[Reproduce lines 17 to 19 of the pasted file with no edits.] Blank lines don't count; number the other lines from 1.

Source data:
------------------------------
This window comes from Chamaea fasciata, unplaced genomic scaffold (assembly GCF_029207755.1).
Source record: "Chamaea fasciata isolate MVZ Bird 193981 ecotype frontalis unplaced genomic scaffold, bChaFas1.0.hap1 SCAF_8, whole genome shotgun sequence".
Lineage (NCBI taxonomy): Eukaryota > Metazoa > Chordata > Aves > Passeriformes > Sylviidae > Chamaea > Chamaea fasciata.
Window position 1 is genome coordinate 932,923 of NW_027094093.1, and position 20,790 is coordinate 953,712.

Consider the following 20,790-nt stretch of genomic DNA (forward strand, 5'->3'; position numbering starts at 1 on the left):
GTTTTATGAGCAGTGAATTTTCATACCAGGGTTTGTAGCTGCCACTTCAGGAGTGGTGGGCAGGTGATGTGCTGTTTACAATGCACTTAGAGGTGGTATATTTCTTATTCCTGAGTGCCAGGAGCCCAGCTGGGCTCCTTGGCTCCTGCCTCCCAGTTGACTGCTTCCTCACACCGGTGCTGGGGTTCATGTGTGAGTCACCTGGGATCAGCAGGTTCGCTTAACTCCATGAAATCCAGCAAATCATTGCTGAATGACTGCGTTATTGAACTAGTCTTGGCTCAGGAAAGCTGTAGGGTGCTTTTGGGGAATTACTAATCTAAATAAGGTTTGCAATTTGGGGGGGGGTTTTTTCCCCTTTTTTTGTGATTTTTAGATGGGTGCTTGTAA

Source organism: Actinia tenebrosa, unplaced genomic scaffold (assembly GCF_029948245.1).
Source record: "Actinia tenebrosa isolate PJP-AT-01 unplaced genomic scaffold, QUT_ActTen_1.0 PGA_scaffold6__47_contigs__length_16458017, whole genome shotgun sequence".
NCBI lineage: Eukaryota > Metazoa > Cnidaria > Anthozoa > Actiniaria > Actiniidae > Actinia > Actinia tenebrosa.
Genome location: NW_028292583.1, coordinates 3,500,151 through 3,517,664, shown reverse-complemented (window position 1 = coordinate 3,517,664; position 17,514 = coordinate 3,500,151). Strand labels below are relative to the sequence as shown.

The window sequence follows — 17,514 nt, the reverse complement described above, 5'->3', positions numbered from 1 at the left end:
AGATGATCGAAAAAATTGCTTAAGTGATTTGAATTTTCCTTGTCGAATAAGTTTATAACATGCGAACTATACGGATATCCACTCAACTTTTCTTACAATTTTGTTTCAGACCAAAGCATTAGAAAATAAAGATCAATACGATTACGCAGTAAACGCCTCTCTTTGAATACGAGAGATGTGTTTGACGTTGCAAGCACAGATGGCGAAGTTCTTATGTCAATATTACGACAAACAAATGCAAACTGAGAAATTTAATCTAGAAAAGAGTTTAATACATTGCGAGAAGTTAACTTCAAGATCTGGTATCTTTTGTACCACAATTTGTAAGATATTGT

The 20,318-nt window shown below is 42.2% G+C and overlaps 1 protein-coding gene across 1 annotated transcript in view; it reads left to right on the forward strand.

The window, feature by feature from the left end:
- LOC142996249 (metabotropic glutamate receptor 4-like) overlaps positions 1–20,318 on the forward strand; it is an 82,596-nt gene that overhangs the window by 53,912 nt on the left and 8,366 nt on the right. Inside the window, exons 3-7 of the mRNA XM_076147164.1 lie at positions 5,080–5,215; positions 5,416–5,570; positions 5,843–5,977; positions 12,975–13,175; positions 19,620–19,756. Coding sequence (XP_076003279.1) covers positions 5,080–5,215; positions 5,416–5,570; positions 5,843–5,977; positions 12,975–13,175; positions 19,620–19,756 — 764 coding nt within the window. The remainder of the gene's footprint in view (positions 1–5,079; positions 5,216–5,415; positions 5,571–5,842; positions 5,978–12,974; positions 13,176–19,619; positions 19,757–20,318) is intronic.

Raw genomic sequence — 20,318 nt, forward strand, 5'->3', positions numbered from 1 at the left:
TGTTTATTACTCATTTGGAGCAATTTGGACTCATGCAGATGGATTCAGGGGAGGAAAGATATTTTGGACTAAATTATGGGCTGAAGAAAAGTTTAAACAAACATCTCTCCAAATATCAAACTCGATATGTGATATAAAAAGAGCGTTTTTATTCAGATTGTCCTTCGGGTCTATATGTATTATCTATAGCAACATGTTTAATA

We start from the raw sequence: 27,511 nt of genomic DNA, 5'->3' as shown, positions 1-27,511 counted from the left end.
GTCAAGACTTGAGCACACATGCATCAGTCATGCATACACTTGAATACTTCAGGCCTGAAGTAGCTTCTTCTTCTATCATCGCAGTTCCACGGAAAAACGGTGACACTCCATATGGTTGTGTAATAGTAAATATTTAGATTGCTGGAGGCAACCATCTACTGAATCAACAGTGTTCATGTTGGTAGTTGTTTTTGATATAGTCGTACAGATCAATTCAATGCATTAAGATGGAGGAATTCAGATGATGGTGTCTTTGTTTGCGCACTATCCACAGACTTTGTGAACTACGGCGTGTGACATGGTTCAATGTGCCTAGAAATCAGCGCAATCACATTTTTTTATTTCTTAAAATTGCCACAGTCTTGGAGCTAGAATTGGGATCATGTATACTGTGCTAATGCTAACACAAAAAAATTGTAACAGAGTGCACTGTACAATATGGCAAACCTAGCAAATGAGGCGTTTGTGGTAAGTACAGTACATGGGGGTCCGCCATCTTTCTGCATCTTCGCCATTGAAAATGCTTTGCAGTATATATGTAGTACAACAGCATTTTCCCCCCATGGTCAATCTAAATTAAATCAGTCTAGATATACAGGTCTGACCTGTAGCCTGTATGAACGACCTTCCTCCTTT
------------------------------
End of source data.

TGTTTATTACTCATTTGGAGCAATTTGGACTCATGCAGATGGATTCAGGGGAGGAAAGATATTTTGGACTAAATTATGGGCTGAAGAAAAGTTTAAACAAACATCTCTCCAAATATCAAACTCGATATGTGATATAAAAAGAGCGTTTTTATTCAGATTGTCCTTCGGGTCTATATGTATTATCTATAGCAACATGTTTAATA

We start from the raw sequence: 27,511 nt of genomic DNA, 5'->3' as shown, positions 1-27,511 counted from the left end.
GTCAAGACTTGAGCACACATGCATCAGTCATGCATACACTTGAATACTTCAGGCCTGAAGTAGCTTCTTCTTCTATCATCGCAGTTCCACGGAAAAACGGTGACACTCCATATGGTTGTGTAATAGTAAATATTTAGATTGCTGGAGGCAACCATCTACTGAATCAACAGTGTTCATGTTGGTAGTTGTTTTTGATATAGTCGTACAGATCAATTCAATGCATTAAGATGGAGGAATTCAGATGATGGTGTCTTTGTTTGCGCACTATCCACAGACTTTGTGAACTACGGCGTGTGACATGGTTCAATGTGCCTAGAAATCAGCGCAATCACATTTTTTTATTTCTTAAAATTGCCACAGTCTTGGAGCTAGAATTGGGATCATGTATACTGTGCTAATGCTAACACAAAAAAATTGTAACAGAGTGCACTGTACAATATGGCAAACCTAGCAAATGAGGCGTTTGTGGTAAGTACAGTACATGGGGGTCCGCCATCTTTCTGCATCTTCGCCATTGAAAATGCTTTGCAGTATATATGTAGTACAACAGCATTTTCCCCCCATGGTCAATCTAAATTAAATCAGTCTAGATATACAGGTCTGACCTGTAGCCTGTATGAACGACCTTCCTCCTTT